Review: Fujifilm WCL-X100 Wide Angle Conversion Lens
I didn't expect Fujifilm to be so invested in their X100 camera that they would consider releasing a wide angle conversion lens for it, after a year. It's a smart move.
I've seen online that many people using their own wide angle converters or adapters, such as the Nikon WC-E68, Panasonic DMW-LWA52. I have tried the Nikon WC-E67 and Panasonic DMW-LW46. The Nikon WC-E68 actually produces decent results, but you're mounting a black converter lens on your beautiful silver X100. As for the rest, don't even bother because their image quality suck.
Buying the WCL-X100 conversion lens wasn't on my mind initially. I love using the X100 at the 35mm field of view (FOV). Due to some freak luck, I saw one at a camera store selling at US$90 cheaper than the recommended retail of US$399. So I thought why not?
The WCL-X100 comes in a small black box. Inside, there's the manual, your conversion lens, and a black fluffy carrying pouch.
It's solid, smooth and lustrous.. The metal is similar to the 23mm lens on the X100. Note that it comes in two colours, so if you have the limited edition black X100, you can get the black one.
The lens cap is quite similar to the ones from the Fujifilm XF lens. It has a deeper recess so it's much easier to grip the centre part. The back rubber cap is rather loose. If you're going to toss this into a bag or pocket, the rubber cap will come off. Consider yourself warned.
Using the conversion lens is easy. Just remove the front ring of the X100 lens, and mount it. No adapter is required. Overall, it looks good.
There are grooves on the lens body so you can reuse your Fujifilm (or highly recommended compatible) lens hood. The lens hood doesn't really shield much of the front so I question the effectiveness. The conversion lens will block slightly less than a quarter of the OVF, and the hood will block a quarter (actually half of that quarter). Not too much of a concern to me.
X100 weighs 445g and WCL-X100 150g, so the total is 595g. That's moderately heavy. Your neck and shoulders are still safe. Just for comparison, the X-Pro1 (450g) and XF 18mm f/2 lens (116g) weigh 556g together.
Below are some pictures taken with and without the conversion lens. I've post-processed them for exposure and contrast. It's a bright sunny day.
The difference between the 28mm and 35mm field of view isn't that drastic. If you have space to move around, you can always step back for a wider view.
But sometimes you can't step back. I was at the edge of a busy road taking the photo above.
You get more mileage out of the wider angle if you shoot frequently in limited space.
The quality of the lens is delicious. Those herbal eggs too.
The image quality doesn't seem to suffer much from the add-on. The image above was shot at f/2, and it's reasonably sharp in the centre and slightly soft at the corners. That's quite similar to the 23mm lens without the conversion lens except for the FOV.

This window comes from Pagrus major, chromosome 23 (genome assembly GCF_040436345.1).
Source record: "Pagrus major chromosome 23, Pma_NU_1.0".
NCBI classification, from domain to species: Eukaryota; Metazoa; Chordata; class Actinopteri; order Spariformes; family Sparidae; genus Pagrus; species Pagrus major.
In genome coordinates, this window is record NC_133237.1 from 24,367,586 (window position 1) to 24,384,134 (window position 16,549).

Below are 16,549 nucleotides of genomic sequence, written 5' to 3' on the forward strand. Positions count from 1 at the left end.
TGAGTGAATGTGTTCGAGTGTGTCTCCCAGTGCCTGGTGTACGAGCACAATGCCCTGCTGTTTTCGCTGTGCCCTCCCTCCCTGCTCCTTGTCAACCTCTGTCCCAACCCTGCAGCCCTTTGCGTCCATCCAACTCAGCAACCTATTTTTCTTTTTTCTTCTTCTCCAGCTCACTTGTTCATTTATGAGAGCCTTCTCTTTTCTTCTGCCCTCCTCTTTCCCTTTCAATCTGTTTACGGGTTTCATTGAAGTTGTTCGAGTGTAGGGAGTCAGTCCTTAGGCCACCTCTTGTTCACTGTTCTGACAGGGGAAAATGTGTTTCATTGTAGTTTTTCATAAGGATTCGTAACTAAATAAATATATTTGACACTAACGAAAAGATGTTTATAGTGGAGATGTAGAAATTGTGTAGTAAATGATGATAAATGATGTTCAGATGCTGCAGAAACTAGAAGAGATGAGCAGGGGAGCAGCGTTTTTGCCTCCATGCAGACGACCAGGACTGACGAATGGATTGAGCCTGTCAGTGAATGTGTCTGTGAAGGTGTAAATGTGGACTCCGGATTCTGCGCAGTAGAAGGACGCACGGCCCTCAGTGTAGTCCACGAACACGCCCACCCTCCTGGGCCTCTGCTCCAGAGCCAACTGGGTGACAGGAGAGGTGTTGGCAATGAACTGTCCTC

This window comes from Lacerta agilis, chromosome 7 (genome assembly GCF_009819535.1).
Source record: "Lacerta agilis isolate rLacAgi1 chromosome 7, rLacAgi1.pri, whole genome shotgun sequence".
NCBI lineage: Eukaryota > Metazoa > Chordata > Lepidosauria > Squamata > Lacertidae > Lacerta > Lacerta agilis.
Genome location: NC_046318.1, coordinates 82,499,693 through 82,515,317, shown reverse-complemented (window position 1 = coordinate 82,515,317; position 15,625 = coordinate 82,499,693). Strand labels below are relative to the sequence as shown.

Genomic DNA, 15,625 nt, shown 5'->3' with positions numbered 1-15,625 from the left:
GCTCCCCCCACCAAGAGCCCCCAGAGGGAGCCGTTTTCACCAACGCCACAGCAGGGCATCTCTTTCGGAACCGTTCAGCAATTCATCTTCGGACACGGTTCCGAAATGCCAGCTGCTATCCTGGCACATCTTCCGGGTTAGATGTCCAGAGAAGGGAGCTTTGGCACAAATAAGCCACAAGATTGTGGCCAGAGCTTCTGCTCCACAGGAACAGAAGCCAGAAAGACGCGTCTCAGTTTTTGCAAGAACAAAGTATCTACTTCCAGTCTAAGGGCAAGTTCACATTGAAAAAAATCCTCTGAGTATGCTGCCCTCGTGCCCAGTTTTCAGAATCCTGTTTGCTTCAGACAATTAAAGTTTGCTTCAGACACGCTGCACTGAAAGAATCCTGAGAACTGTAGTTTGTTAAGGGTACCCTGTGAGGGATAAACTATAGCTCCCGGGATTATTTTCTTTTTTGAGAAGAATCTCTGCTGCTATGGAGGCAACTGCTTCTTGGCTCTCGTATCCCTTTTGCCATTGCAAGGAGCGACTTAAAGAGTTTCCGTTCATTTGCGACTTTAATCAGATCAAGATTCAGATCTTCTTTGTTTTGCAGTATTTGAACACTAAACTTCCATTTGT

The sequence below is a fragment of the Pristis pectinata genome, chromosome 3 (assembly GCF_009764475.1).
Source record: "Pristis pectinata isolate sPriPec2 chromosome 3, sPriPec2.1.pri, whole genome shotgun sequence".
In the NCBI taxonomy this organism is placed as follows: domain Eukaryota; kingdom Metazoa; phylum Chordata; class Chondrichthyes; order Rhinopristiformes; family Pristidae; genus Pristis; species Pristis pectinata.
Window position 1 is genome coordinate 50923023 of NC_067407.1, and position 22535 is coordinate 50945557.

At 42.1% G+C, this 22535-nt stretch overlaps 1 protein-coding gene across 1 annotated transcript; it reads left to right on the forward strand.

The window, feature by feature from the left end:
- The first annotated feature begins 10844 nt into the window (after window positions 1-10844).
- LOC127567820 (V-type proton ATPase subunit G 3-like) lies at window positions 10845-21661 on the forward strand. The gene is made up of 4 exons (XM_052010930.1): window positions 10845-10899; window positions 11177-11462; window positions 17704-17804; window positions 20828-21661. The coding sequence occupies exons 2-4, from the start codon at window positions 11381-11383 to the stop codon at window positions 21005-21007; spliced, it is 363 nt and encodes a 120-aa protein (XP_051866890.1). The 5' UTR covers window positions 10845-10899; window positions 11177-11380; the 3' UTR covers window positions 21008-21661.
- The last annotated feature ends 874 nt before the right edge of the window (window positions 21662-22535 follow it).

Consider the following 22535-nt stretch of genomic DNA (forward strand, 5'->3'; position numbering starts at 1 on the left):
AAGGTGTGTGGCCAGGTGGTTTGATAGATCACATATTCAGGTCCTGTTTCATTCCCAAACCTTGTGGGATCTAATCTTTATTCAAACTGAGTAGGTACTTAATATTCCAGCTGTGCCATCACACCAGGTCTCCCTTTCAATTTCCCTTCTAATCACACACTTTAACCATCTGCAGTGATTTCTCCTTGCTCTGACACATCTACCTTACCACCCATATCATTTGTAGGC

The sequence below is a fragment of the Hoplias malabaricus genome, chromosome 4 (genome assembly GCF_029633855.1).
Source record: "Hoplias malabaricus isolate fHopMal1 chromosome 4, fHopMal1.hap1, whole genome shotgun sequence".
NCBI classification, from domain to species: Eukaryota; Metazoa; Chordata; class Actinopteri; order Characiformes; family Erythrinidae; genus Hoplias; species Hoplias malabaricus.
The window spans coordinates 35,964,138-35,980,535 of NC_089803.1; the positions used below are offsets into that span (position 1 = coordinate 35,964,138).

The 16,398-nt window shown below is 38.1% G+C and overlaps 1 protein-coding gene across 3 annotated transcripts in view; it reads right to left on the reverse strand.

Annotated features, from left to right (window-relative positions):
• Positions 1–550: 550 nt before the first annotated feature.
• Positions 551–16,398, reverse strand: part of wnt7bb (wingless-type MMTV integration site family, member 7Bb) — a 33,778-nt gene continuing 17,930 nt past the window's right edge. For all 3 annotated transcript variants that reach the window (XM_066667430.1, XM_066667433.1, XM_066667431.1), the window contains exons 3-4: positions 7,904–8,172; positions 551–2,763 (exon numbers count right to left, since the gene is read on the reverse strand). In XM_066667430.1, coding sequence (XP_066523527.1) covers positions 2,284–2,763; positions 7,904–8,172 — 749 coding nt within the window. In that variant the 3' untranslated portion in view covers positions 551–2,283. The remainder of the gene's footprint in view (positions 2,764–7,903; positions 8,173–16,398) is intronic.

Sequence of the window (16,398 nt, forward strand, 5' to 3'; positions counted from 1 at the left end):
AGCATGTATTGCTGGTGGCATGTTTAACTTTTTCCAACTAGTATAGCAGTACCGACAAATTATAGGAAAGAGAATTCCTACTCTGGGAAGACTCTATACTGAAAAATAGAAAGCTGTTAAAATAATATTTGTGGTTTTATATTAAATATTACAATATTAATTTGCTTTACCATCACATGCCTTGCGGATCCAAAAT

This is the first time I see a stuffed bear in plastic bag.
Go 1 or 2 stops down and you get even sharper.
This image above was shot in RAW. After which, I applied the X100 camera profile from Lightroom 4. It's very significant distortion that can't be easily corrected in post.
However, if you were to shoot jpeg, the camera applies the correction directly onto the jpeg file quite well as shown below.
Vignetting is strong at f/2. Applying the camera profile corrects the vignetting but it's still visible.
The minimum focus distance is around 40cm in OVF, 5cm in EVF and 5cm in macro mode. Without the conversion lens, the OVF minimum focus distance is 80cm in OVF, 35cm in EVF and 10cm in macro.
There's a catch though if you want to focus at 5cm. You have to move the camera slowly forward. That's because the lens only moves a bit to seek focus. To focus easier on close subjects, just engage the macro mode.
Another downside is that the flash is rendered ineffective. The conversion lens is big enough to block off the bottom half of the flash. So photos with flash will look weird. Imagine photos of people with lit faces and everything below is dark.
Here's a 720P video comparing the different views you can achieve with the conversion lens. I've used the 3X digital zoom. At more telephoto length, the video is quite jerky from my hand shake.
Fujifilm has released firmware version 1.3 together with the launch of the WCL-X100.
After installing the firmware, you'll be presented with the option to tell the camera of the presence of the conversion lens. You can set that new menu command to a dedicated function button.
After you activate that new menu command, the OVF framelines will expand to the edge. It's probably a 90% coverage with the OVF. The image that you capture will be slightly bigger.
The EXIF will also be updated to indicate the lens as 19mm.
If you don't mind the inaccurate EXIF data, then there's no need to use the menu command. You can just shoot with the EVF, or use the edge of the OVF to frame. I'm not sure if there's any correction done to the image though, such as distortion correction.
I'm very satisfied with the WCL-X100. The image quality is quite good in terms of sharpness. It's almost like you didn't put on the conversion lens. It does introduces vignetting so I guess that's the downside. Fujifilm claim that there's no light loss, so the f/2 is still a f/2.
Should you buy it?
It depends on what you shoot and on how long you intend to use the X100. If you feel perfectly happy with the 35mm, there's probably no reason to upgrade. If you feel frustrated at times because you're unable to capture a wider scene, then you can consider this upgrade.
It's no doubt a good quality conversion lens. However the retail price of US$399 is quite high. Even though I bought it at $90 cheaper, I still consider it high. Hopefully, the price can drop more in the future.
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